Eyal Maoz (guitar) and Asaf Sirkis (drums) have known each since age 10. Now living in New York and London, respectively, they’re charting impressive musical careers. Maoz is a member of the Lemon Juice Quartet and Shanir Blumenkranz’s Abraxis (which got to record one of John Zorn’s Masada Book II albums), and he leads bands including Edom, Wild Type and the eclectic power trio Hypercolor. Sirkis has been playing with jazzsters including Larry Coryell, Dave Holland and John Abercrombie.
They’ve released two other duo albums: Elementary Dialogues (Ayler, 2006) and Freedom Has Its Own Taste (Fasson, 1998). They don’t seem to have used the Lie Detectors name with those releases, and maybe with good reason — the name is the top secret organization that they formed at age 10. Apparently they’ve decided it’s time to reveal the secret.
Maybe that means more Lie Detectors records to come. Secret Unit‘s varied styles are held together by a cosmic constant of jagged energy and wide-grinned attitude. “Flying Horse” gets into a catchy little groove, but not after a nifty intro of spackled non-rhythm. “Circles” plays like an improv-minded mutation of surf music, with Maoz echoing away against Sirkis’ continuous wave of rolls and snare. Then there’s the relatively quiet noodling of “Sting” and the choppy rock anthem of “Green Shirt.” But it feels cohesive, like two people speaking the language of a decades-old secret society.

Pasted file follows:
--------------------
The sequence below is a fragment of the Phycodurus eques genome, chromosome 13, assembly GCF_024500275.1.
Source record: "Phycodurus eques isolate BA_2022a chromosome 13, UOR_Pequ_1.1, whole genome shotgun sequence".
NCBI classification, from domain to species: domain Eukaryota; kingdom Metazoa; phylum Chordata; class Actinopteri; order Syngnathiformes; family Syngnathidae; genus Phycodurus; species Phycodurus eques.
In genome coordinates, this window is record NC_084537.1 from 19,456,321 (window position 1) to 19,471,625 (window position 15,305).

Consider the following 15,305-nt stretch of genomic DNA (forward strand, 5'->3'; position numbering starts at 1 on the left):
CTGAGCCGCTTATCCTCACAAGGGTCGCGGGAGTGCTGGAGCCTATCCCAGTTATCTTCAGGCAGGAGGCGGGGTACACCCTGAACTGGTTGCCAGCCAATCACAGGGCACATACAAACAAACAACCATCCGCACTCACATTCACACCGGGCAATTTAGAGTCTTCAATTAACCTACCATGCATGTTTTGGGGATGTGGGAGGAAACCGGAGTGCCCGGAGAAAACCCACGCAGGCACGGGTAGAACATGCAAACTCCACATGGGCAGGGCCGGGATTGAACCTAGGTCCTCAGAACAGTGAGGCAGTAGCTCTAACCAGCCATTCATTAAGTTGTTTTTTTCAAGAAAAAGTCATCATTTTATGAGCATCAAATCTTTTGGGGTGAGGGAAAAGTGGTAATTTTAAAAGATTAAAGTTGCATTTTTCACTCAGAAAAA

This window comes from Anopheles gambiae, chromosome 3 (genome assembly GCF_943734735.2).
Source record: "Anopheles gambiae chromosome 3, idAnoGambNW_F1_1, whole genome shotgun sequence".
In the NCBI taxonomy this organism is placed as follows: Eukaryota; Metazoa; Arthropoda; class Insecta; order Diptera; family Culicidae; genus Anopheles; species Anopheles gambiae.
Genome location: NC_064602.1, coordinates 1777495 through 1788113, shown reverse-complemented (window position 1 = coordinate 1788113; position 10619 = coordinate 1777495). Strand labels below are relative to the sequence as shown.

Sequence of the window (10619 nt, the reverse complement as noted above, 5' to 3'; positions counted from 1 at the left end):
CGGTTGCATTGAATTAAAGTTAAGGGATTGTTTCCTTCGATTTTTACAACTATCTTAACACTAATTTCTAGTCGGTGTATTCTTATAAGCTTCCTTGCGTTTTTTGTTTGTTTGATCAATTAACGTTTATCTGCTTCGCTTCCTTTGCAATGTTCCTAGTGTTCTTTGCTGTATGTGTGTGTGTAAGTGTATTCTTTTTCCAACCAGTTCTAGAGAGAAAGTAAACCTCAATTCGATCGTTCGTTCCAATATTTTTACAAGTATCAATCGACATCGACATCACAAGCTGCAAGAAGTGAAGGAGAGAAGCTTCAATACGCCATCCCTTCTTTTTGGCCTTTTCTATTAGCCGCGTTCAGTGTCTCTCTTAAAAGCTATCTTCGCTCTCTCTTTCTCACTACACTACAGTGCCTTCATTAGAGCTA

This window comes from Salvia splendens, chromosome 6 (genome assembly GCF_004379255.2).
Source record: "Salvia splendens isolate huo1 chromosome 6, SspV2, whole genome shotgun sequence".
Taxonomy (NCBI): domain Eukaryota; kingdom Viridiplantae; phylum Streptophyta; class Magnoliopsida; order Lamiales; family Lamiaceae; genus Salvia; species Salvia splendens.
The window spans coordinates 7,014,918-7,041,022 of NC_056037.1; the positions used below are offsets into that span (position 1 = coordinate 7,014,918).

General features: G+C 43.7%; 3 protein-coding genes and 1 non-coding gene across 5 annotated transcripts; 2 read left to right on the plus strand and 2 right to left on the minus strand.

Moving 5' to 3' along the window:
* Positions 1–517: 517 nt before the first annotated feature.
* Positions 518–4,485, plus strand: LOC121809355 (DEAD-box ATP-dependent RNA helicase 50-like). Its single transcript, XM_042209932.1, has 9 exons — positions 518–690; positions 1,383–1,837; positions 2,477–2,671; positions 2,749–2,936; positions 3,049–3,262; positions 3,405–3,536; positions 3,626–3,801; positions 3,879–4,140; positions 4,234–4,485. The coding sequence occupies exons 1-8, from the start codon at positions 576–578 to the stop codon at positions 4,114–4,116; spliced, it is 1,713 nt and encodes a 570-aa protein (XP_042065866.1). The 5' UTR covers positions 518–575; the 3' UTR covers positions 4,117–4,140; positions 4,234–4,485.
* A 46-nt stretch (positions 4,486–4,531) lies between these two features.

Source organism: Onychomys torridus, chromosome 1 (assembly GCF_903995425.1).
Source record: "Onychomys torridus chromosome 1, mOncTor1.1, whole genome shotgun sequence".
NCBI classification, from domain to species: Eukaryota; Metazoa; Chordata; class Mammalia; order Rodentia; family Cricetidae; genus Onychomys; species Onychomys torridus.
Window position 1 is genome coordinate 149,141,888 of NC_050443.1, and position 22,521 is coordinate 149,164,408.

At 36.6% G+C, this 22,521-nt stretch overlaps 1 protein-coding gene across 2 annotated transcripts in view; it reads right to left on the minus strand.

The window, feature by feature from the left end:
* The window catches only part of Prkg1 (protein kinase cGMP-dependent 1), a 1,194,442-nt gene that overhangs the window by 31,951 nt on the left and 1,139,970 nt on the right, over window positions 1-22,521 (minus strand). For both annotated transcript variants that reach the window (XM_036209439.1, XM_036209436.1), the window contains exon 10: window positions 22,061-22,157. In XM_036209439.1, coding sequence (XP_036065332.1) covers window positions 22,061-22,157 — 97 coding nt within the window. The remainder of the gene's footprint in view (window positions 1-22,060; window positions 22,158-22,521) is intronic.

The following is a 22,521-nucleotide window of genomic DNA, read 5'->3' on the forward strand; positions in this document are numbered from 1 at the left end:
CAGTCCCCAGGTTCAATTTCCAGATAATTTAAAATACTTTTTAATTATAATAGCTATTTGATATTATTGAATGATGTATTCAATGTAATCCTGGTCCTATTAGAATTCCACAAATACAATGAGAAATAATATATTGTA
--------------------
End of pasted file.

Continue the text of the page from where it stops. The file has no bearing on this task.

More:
Paul F. Murphy and Larry Willis — Exposé (Murphy Records, 2008)
I know Paul Murphy’s drumming through his work with saxophonists Jimmy Lyons and Glenn Spearman. I remember the aptly named Trio Hurricane, with Spearman, Murphy, and bassist William Parker bringing heavy thunder.
Exposé is now more than a decade old, but when it showed up on eMusic’s “recent additions” list, Murphy’s name caught my eye. I didn’t know what to expect from him in a duo setting, especially paired with a piano, although he’s apparently recorded with Larry Willis multiple times. Exposé presents powerhouse drumming from a subtler angle — lots of tapping cymbals and feathery tom rolls on the solo track “Labyrinth,” for example. Willis brings the crystalline sounds of jazzy piano, but in an edgier vein than cocktail music, with the right improvisational spirit to keep the session outward-facing.